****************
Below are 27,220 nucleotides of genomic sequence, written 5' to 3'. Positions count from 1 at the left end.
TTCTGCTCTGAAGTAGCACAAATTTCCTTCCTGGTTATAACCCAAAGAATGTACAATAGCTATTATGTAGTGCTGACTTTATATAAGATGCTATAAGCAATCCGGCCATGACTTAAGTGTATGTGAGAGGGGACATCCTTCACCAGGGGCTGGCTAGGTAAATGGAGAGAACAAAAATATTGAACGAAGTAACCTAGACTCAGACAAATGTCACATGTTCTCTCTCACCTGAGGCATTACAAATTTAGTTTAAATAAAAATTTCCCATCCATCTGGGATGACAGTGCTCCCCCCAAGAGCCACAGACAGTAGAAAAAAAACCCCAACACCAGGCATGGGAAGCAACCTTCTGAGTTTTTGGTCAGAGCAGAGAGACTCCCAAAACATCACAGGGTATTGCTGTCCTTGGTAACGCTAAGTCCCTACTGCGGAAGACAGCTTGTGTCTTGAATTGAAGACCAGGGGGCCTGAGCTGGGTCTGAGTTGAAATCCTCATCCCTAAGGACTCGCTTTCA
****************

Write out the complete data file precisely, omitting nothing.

Below are 27,220 nucleotides of genomic sequence, written 5' to 3'. Positions count from 1 at the left end.
TTCTGCTCTGAAGTAGCACAAATTTCCTTCCTGGTTATAACCCAAAGAATGTACAATAGCTATTATGTAGTGCTGACTTTATATAAGATGCTATAAGCAATCCGGCCATGACTTAAGTGTATGTGAGAGGGGACATCCTTCACCAGGGGCTGGCTAGGTAAATGGAGAGAACAAAAATATTGAACGAAGTAACCTAGACTCAGACAAATGTCACATGTTCTCTCTCACCTGAGGCATTACAAATTTAGTTTAAATAAAAATTTCCCATCCATCTGGGATGACAGTGCTCCCCCCAAGAGCCACAGACAGTAGAAAAAAAACCCCAACACCAGGCATGGGAAGCAACCTTCTGAGTTTTTGGTCAGAGCAGAGAGACTCCCAAAACATCACAGGGTATTGCTGTCCTTGGTAACGCTAAGTCCCTACTGCGGAAGACAGCTTGTGTCTTGAATTGAAGACCAGGGGGCCTGAGCTGGGTCTGAGTTGAAATCCTCATCCCTAAGGACTCGCTTTCA